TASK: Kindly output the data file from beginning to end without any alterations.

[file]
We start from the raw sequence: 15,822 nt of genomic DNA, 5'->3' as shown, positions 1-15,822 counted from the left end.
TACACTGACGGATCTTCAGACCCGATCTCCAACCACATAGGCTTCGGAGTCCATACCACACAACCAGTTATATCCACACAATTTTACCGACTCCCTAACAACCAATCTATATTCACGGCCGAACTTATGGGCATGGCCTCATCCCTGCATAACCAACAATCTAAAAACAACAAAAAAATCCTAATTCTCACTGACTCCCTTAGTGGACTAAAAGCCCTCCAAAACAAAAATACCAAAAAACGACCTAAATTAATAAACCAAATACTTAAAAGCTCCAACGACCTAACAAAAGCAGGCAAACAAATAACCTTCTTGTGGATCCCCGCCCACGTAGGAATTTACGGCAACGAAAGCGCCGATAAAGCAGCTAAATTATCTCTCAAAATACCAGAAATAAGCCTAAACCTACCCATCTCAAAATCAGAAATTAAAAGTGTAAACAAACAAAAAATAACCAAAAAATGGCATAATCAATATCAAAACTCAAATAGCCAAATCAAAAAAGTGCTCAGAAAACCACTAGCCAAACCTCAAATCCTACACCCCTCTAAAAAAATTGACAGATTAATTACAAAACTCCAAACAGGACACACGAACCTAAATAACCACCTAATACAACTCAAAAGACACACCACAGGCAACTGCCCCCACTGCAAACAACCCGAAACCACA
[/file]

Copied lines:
We start from the raw sequence: 15,822 nt of genomic DNA, 5'->3' as shown, positions 1-15,822 counted from the left end.
TACACTGACGGATCTTCAGACCCGATCTCCAACCACATAGGCTTCGGAGTCCATACCACACAACCAGTTATATCCACACAATTTTACCGACTCCCTAACAACCAATCTATATTCACGGCCGAACTTATGGGCATGGCCTCATCCCTGCATAACCAACAATCTAAAAACAACAAAAAAATCCTAATTCTCACTGACTCCCTTAGTGGACTAAAAGCCCTCCAAAACAAAAATACCAAAAAACGACCTAAATTAATAAACCAAATACTTAAAAGCTCCAACGACCTAACAAAAGCAGGCAAACAAATAACCTTCTTGTGGATCCCCGCCCACGTAGGAATTTACGGCAACGAAAGCGCCGATAAAGCAGCTAAATTATCTCTCAAAATACCAGAAATAAGCCTAAACCTACCCATCTCAAAATCAGAAATTAAAAGTGTAAACAAACAAAAAATAACCAAAAAATGGCATAATCAATATCAAAACTCAAATAGCCAAATCAAAAAAGTGCTCAGAAAACCACTAGCCAAACCTCAAATCCTACACCCCTCTAAAAAAATTGACAGATTAATTACAAAACTCCAAACAGGACACACGAACCTAAATAACCACCTAATACAACTCAAAAGACACACCACAGGCAACTGCCCCCACTGCAAACAACCCGAAACCACA